(Which is usually when earnest sportspeople are mangling and mumbling it because the only line they know is the the one about us being girt...)
- Current Music:Ode to Joy
Many thanks to blue_sun_scribe for taking pics of us playing.
But it is very nice to have the rest of my cat-family back together.
(as they chow down collegiality on their dinner in the kitchen)
- Current Mood:sad but happy
On working on his translation for 40 years: "In view of the likelihood that Dan Brown's Inferno novel will coin money like the mint and be turned into a huge Hollywood movie (Jeremy Irons as Dante perhaps, opposite the meltingly spiritual Beatrice of Angelina Jolie), it might be asked why I slogged away at a mere translation. The answer is simple: The Divine Comedy is a work of art so incandescently great that if you think you can convey some of its force and colored fire, you should. It was a duty. For 40 years, since my brilliant wife showed me what the lovers sounded like when they spoke Italian to each other in the fifth canto of hell, I knew it was my duty. I just didn't know how to do it. Somewhere in Dan Brown's new book, a professor says that Longfellow's translation does the job. But when I read that translation, and all the other translations, I still thought that nobody yet had quite caught the way that Dante's verse flies along, infinitely varied, infallibly vivid, totally brilliant. So I pushed on, and the effort brought me where I am today, competing head to head with one of the biggest-selling writers of all time. Smart move, eh?"
- Current Mood: thankful
- Current Mood:impatient
In one of the early scenes, the commissioning editor says that he doesn't want just another story full of "facts and figures" or a piece about "the crackpot factor", but a story about the wider effects of antisemitism, focusing on people without overt prejudice, "people who would never give a dime to Gerald L. K. Smith."
Now, obviously that reference was supposed to be instantly recognizable to a 1947 audience, but it meant nothing to me. Obscure asides like that are, for me, like waving a feathery toy in front of an energetic cat, so it was off to Wikipedia for info.
Gerald L. K. Smith, it turns out, was a nasty piece of work. A Wisconsin minister, he moved to Louisiana for his wife's health and became involved with Huey Long's Share Our Wealth movement (SOW). After Long's death, he continued running SOW and moved ever rightward, allying first with the odious Father Charles Coughlin and later with the American Nazi William Dudley Pelley. Smith spent time in prison during Word War Two for an espionage conviction. He ran for president three times in the 1940s and 1950s, receiving about 1,800 votes (1944), 80 votes, (1948), and 8 votes (1956).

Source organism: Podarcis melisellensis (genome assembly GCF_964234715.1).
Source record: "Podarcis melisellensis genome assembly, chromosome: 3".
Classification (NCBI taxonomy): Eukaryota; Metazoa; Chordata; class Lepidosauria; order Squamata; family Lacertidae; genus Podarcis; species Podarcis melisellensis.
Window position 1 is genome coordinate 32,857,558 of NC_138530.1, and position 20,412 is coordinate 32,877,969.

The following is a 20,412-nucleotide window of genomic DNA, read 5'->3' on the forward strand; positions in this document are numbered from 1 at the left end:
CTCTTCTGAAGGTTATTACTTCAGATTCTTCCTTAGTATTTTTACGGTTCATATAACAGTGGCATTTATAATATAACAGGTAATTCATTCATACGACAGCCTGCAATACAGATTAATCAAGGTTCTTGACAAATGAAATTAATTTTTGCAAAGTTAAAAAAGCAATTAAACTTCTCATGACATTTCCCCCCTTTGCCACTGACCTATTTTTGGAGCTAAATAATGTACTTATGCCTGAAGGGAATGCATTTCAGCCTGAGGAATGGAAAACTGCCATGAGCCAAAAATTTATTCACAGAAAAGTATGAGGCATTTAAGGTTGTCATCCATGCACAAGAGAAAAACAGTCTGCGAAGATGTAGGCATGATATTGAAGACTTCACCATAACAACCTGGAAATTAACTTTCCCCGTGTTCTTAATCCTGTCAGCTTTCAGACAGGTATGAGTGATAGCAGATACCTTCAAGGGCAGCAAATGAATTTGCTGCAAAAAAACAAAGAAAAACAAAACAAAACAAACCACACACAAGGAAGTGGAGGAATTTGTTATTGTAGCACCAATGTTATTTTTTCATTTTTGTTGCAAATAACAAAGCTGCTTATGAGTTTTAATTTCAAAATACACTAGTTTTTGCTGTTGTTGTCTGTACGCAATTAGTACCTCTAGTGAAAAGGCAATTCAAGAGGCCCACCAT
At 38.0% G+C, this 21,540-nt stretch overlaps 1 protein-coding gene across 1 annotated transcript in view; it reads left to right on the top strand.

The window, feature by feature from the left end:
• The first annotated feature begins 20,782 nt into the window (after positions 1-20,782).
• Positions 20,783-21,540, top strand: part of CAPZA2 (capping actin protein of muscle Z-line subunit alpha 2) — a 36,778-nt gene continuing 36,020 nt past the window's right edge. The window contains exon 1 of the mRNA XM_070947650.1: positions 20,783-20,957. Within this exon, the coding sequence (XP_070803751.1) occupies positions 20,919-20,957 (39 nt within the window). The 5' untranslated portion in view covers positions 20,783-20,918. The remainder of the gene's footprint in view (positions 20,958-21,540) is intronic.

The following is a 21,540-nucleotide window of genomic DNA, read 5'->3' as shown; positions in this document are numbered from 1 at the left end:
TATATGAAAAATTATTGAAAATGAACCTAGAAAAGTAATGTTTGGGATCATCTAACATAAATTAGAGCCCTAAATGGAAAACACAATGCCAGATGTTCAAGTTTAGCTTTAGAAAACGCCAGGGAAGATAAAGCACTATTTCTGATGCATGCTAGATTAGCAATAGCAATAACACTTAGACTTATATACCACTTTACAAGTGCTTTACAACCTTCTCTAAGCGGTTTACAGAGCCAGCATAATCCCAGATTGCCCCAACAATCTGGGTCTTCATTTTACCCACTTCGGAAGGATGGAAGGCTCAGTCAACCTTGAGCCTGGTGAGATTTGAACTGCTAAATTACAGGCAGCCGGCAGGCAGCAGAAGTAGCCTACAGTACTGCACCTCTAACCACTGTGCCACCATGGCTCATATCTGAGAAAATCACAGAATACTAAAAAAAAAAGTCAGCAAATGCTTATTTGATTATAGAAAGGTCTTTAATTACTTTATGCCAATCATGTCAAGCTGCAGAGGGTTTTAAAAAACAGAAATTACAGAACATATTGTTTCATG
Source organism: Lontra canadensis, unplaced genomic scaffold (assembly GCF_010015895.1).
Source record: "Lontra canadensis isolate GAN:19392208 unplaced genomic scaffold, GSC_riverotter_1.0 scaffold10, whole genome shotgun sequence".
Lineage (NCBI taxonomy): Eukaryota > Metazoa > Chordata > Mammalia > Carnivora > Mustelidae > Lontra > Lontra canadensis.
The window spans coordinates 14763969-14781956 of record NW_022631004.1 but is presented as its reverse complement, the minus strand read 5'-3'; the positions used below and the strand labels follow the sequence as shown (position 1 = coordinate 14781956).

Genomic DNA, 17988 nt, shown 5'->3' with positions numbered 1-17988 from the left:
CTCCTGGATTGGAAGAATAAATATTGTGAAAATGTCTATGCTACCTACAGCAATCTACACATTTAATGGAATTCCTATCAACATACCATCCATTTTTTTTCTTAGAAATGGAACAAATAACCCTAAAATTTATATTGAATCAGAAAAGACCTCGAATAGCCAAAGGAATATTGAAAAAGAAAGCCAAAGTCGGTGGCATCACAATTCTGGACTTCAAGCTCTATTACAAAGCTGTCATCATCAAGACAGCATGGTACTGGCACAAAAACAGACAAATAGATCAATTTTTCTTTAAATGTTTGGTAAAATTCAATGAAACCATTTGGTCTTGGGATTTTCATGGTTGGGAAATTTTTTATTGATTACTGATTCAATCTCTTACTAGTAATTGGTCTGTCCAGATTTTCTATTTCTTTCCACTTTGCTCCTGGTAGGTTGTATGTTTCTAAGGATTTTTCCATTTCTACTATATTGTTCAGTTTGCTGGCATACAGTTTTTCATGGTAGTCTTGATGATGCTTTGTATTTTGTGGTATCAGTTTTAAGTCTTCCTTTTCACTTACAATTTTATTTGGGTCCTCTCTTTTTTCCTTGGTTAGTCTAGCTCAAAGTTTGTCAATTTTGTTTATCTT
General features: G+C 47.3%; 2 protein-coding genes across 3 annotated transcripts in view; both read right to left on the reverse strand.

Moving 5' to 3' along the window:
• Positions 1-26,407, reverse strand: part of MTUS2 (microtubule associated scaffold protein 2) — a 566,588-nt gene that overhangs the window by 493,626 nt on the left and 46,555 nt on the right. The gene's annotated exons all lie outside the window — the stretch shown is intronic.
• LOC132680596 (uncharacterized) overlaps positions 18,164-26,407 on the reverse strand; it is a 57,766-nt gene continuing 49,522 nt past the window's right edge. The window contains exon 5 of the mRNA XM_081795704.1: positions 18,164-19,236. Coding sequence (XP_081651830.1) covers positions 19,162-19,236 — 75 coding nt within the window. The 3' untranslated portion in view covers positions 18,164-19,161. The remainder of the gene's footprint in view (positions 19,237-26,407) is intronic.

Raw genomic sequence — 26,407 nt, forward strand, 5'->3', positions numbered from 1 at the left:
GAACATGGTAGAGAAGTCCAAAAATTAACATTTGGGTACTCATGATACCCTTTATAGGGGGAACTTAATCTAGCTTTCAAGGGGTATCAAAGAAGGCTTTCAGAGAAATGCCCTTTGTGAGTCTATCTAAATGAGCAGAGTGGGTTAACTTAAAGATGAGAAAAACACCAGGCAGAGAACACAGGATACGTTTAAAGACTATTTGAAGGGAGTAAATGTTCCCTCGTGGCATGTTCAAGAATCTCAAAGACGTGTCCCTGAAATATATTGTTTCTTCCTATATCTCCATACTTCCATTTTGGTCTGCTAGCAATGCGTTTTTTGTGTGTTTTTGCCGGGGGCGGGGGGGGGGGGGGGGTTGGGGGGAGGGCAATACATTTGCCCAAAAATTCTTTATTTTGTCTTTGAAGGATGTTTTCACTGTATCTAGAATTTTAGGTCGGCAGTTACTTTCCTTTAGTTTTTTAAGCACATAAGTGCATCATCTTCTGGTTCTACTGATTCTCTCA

He retired to Arkansas in the 1960s, where he planned to build a life-size recreation of ancient Jerusalem as part of a religious theme park. Though the park was never built, its centerpiece, a giant statue of Christ, was completed, as well as an amphitheatre when Smith produced a passion play modeled on those of medieval Germany (first staged in 1968, the play still runs every year from May to October).
All this from an aside in the tenth minute...
ETA: And here's another forgotten racist that gets mentioned: John E. Rankin.
And another: Theodore G. Bilbo.
A revised version of David Bowie's Space Oddity, recorded by Commander Chris Hadfield on board the International Space Station.
Admittedly it's not full to the brim (some of the contents is packing paper), but hey, free sweets!
Star Wars And Doctor Who Fans Clash At Norwich Sci-Fi Convention
"A sci-fi convention briefly turned to the dark side after police were forced to separate two rival groups of fans who clashed wearing full costumes. The force was called to the fourth Norwich Sci-Fi and Film Convention, hosted by the Norwich Star Wars Club, following reports of a fight between the organisers and Doctor Who fans in the Norwich Sci-Fi Club." [International Business Times]
Which side will lure local Star Trek fandom into an alliance, I wonder?
Oh, sure there were probably plot holes, but this movie grabbed me, sucked me in and didn't let go until the credits rolled.
I am once more reminded of how Zachary Quinto's portrayal of Spock is perfect and Chris Pine makes an excellent Kirk. In fact all the casting is well done, especially Simon Pegg as Mr Scott. Benedict Cumberbatch makes an excellent villain and the unexpected role reversal between Kirk and Spock in a mirror image from a certain iconic scene from the earlier movie was a brilliant stroke.
I can't say too much without major spoilerage, so just go and see it. I think we're probably going again next Wednesday as it seems to a be a pretty slow week next week for anything new and exciting to watch.
And in Iran, religious fundamentalists deny women the right to serve their country as president.
The coin? Religious fundamentalism. Toxic.